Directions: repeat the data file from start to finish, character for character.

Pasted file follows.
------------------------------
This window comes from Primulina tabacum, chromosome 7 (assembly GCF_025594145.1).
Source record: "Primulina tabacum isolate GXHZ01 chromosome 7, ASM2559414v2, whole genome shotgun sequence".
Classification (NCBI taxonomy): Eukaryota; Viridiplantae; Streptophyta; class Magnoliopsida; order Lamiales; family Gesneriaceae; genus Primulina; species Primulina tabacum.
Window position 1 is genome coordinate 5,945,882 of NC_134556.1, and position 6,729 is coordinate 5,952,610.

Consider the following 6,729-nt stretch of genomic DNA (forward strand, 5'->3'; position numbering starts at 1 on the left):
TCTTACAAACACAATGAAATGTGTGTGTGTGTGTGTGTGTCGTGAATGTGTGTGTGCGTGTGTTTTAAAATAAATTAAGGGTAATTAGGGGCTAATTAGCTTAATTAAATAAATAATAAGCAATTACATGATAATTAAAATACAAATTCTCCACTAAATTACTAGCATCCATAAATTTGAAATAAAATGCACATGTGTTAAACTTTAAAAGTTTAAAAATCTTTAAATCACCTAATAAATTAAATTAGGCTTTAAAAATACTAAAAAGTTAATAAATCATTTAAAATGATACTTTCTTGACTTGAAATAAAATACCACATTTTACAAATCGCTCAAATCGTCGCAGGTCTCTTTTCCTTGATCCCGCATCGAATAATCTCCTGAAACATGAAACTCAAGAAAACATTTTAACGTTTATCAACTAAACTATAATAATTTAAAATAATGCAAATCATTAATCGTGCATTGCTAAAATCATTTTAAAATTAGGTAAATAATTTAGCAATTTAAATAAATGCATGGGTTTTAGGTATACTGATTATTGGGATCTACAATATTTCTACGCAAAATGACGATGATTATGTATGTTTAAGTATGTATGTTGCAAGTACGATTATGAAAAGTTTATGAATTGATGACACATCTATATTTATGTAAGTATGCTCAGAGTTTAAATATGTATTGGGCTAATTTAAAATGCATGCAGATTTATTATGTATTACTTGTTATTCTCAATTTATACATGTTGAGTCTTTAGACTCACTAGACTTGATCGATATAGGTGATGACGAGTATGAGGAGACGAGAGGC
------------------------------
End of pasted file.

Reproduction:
This window comes from Primulina tabacum, chromosome 7 (assembly GCF_025594145.1).
Source record: "Primulina tabacum isolate GXHZ01 chromosome 7, ASM2559414v2, whole genome shotgun sequence".
Classification (NCBI taxonomy): Eukaryota; Viridiplantae; Streptophyta; class Magnoliopsida; order Lamiales; family Gesneriaceae; genus Primulina; species Primulina tabacum.
Window position 1 is genome coordinate 5,945,882 of NC_134556.1, and position 6,729 is coordinate 5,952,610.

Consider the following 6,729-nt stretch of genomic DNA (forward strand, 5'->3'; position numbering starts at 1 on the left):
TCTTACAAACACAATGAAATGTGTGTGTGTGTGTGTGTGTCGTGAATGTGTGTGTGCGTGTGTTTTAAAATAAATTAAGGGTAATTAGGGGCTAATTAGCTTAATTAAATAAATAATAAGCAATTACATGATAATTAAAATACAAATTCTCCACTAAATTACTAGCATCCATAAATTTGAAATAAAATGCACATGTGTTAAACTTTAAAAGTTTAAAAATCTTTAAATCACCTAATAAATTAAATTAGGCTTTAAAAATACTAAAAAGTTAATAAATCATTTAAAATGATACTTTCTTGACTTGAAATAAAATACCACATTTTACAAATCGCTCAAATCGTCGCAGGTCTCTTTTCCTTGATCCCGCATCGAATAATCTCCTGAAACATGAAACTCAAGAAAACATTTTAACGTTTATCAACTAAACTATAATAATTTAAAATAATGCAAATCATTAATCGTGCATTGCTAAAATCATTTTAAAATTAGGTAAATAATTTAGCAATTTAAATAAATGCATGGGTTTTAGGTATACTGATTATTGGGATCTACAATATTTCTACGCAAAATGACGATGATTATGTATGTTTAAGTATGTATGTTGCAAGTACGATTATGAAAAGTTTATGAATTGATGACACATCTATATTTATGTAAGTATGCTCAGAGTTTAAATATGTATTGGGCTAATTTAAAATGCATGCAGATTTATTATGTATTACTTGTTATTCTCAATTTATACATGTTGAGTCTTTAGACTCACTAGACTTGATCGATATAGGTGATGACGAGTATGAGGAGACGAGAGGC